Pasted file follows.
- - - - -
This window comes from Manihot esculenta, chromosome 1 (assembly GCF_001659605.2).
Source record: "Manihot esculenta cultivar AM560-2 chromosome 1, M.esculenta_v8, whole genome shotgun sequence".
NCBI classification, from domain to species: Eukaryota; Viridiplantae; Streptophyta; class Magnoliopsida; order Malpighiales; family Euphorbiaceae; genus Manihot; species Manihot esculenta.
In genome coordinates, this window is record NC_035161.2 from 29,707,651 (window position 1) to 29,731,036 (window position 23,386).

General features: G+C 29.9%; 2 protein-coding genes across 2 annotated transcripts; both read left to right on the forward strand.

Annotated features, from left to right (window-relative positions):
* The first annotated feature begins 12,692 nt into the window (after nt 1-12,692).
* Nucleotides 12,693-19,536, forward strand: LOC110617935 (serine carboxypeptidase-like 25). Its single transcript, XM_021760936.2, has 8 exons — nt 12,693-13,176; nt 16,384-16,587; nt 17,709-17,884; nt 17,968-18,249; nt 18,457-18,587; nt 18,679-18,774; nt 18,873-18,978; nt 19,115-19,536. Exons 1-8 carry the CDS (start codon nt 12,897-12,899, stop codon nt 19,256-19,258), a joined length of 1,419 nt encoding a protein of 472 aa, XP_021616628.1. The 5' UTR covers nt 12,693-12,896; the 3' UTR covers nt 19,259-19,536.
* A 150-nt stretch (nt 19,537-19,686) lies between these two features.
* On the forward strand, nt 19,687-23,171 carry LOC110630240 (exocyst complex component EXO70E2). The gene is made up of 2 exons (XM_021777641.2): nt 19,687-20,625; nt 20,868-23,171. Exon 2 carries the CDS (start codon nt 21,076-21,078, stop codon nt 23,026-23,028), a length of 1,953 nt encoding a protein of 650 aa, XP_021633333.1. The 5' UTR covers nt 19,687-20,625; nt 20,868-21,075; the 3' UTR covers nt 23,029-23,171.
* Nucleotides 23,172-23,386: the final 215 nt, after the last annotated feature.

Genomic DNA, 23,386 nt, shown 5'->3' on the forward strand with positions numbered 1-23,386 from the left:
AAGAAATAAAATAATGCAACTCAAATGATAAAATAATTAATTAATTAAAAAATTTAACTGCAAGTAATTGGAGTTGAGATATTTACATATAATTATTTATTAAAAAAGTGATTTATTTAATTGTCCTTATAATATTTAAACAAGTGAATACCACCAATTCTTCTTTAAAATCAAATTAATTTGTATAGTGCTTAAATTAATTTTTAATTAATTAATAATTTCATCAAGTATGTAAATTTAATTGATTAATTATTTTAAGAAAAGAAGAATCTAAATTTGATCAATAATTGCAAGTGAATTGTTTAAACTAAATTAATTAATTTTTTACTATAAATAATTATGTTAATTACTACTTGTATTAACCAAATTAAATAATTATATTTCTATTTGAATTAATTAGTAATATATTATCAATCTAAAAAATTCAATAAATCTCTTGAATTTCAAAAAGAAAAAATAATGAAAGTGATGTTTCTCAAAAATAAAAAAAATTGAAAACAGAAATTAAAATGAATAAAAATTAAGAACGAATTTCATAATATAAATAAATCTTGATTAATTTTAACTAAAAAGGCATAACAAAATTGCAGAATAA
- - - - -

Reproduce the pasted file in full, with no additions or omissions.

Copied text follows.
This window comes from Manihot esculenta, chromosome 1 (assembly GCF_001659605.2).
Source record: "Manihot esculenta cultivar AM560-2 chromosome 1, M.esculenta_v8, whole genome shotgun sequence".
NCBI classification, from domain to species: Eukaryota; Viridiplantae; Streptophyta; class Magnoliopsida; order Malpighiales; family Euphorbiaceae; genus Manihot; species Manihot esculenta.
In genome coordinates, this window is record NC_035161.2 from 29,707,651 (window position 1) to 29,731,036 (window position 23,386).

General features: G+C 29.9%; 2 protein-coding genes across 2 annotated transcripts; both read left to right on the forward strand.

Annotated features, from left to right (window-relative positions):
* The first annotated feature begins 12,692 nt into the window (after nt 1-12,692).
* Nucleotides 12,693-19,536, forward strand: LOC110617935 (serine carboxypeptidase-like 25). Its single transcript, XM_021760936.2, has 8 exons — nt 12,693-13,176; nt 16,384-16,587; nt 17,709-17,884; nt 17,968-18,249; nt 18,457-18,587; nt 18,679-18,774; nt 18,873-18,978; nt 19,115-19,536. Exons 1-8 carry the CDS (start codon nt 12,897-12,899, stop codon nt 19,256-19,258), a joined length of 1,419 nt encoding a protein of 472 aa, XP_021616628.1. The 5' UTR covers nt 12,693-12,896; the 3' UTR covers nt 19,259-19,536.
* A 150-nt stretch (nt 19,537-19,686) lies between these two features.
* On the forward strand, nt 19,687-23,171 carry LOC110630240 (exocyst complex component EXO70E2). The gene is made up of 2 exons (XM_021777641.2): nt 19,687-20,625; nt 20,868-23,171. Exon 2 carries the CDS (start codon nt 21,076-21,078, stop codon nt 23,026-23,028), a length of 1,953 nt encoding a protein of 650 aa, XP_021633333.1. The 5' UTR covers nt 19,687-20,625; nt 20,868-21,075; the 3' UTR covers nt 23,029-23,171.
* Nucleotides 23,172-23,386: the final 215 nt, after the last annotated feature.

Genomic DNA, 23,386 nt, shown 5'->3' on the forward strand with positions numbered 1-23,386 from the left:
AAGAAATAAAATAATGCAACTCAAATGATAAAATAATTAATTAATTAAAAAATTTAACTGCAAGTAATTGGAGTTGAGATATTTACATATAATTATTTATTAAAAAAGTGATTTATTTAATTGTCCTTATAATATTTAAACAAGTGAATACCACCAATTCTTCTTTAAAATCAAATTAATTTGTATAGTGCTTAAATTAATTTTTAATTAATTAATAATTTCATCAAGTATGTAAATTTAATTGATTAATTATTTTAAGAAAAGAAGAATCTAAATTTGATCAATAATTGCAAGTGAATTGTTTAAACTAAATTAATTAATTTTTTACTATAAATAATTATGTTAATTACTACTTGTATTAACCAAATTAAATAATTATATTTCTATTTGAATTAATTAGTAATATATTATCAATCTAAAAAATTCAATAAATCTCTTGAATTTCAAAAAGAAAAAATAATGAAAGTGATGTTTCTCAAAAATAAAAAAAATTGAAAACAGAAATTAAAATGAATAAAAATTAAGAACGAATTTCATAATATAAATAAATCTTGATTAATTTTAACTAAAAAGGCATAACAAAATTGCAGAATAA